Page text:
ALBANY — If the powers behind the huge power line proposed for our region think new routes or promises of economic benefits will silence their critics, they should think again.
New York Regional Interconnect, which aims to build a 190-mile line from Utica to New Windsor, yesterday unveiled a revised proposal that was required by the state Public Service Commission. As first reported in the Record, it offers several alternate routes, including one along the existing Marcy-South line; another one beneath — not above — the western Orange County village of Otisville; and one more that moves away from the Delaware River and is “barely visible” from the water, although it does cross the Upper Delaware Scenic Byway above Long Eddy. The alternates don’t include the Thruway since, NYRI says, state and federal law prohibit power lines along the highway if another route is “feasible.”
The proposal also claims the power line will bring cheaper, cleaner power from upstate to the energy-starved New York City metropolitan area. That means lower rates, says NYRI President Chris Thompson, citing studies by NYRI consultant Charles River Associates.
But one thing that hasn’t changed is opposition to the power line that would cut through Sullivan and Orange counties.
“It sounds like smoke and mirrors,” says Otisville’s Gail Heatherly, a board member of SayNo2NYRI and a representative to the statewide anti-NYRI group, Communities Against Regional Interconnect. “It’s not that it’s good for New York; it’s good for NYRI or they wouldn’t be doing it.”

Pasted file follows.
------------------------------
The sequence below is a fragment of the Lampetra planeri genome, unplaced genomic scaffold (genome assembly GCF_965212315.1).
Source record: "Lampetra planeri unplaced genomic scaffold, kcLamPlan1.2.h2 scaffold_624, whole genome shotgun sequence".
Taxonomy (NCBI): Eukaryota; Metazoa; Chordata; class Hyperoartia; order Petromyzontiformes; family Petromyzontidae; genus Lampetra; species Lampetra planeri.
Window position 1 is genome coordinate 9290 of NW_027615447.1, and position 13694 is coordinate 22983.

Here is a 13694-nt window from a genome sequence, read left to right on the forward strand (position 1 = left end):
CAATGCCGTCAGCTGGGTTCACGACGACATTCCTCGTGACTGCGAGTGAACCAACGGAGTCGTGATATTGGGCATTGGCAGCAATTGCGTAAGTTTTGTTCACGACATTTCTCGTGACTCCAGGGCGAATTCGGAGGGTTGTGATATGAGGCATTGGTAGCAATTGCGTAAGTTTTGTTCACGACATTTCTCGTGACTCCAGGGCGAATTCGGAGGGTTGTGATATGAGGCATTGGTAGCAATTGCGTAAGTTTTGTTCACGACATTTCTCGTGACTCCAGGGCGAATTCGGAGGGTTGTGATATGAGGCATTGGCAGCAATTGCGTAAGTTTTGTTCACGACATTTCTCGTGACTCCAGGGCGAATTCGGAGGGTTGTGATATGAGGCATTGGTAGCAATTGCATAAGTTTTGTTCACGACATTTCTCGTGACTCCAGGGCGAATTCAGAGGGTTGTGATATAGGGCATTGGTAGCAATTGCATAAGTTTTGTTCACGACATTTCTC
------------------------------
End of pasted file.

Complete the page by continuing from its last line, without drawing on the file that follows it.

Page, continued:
Heatherly, who lives across from NYRI’s downtown route, points out that power for local residents still can’t be tapped directly from the lines. And although underground is “better” than 10-story towers, there would still be blasting and digging for months, she said.
Another NYRI opposition leader, Troy Bystrom of the Upper Delaware Preservation Coalition, is also skeptical of the project that will now bury the lines near Utica.
“I doubt that much has changed,” he says of the line that now costs $2 billion. “They still haven’t proved that the state really needs the power.”
Still, Bystrom, like other NYRI opponents, wants to study the complete PSC submission — four binders, each 4 inches thick, Thompson says.
It is posted on the PSC Web site. It should be available at the new NYRI Web site, http://www.nyri.us, and at the towns intersected by the line within the week.
But NYRI opposition is still so strong, some see the new NYRI site — and the entire PSC submission — as a PR move.
“They’re just trying to get a whole new image out there,” says Nina Neighmond of the Town of Wallkill, which would still be sliced by NYRI.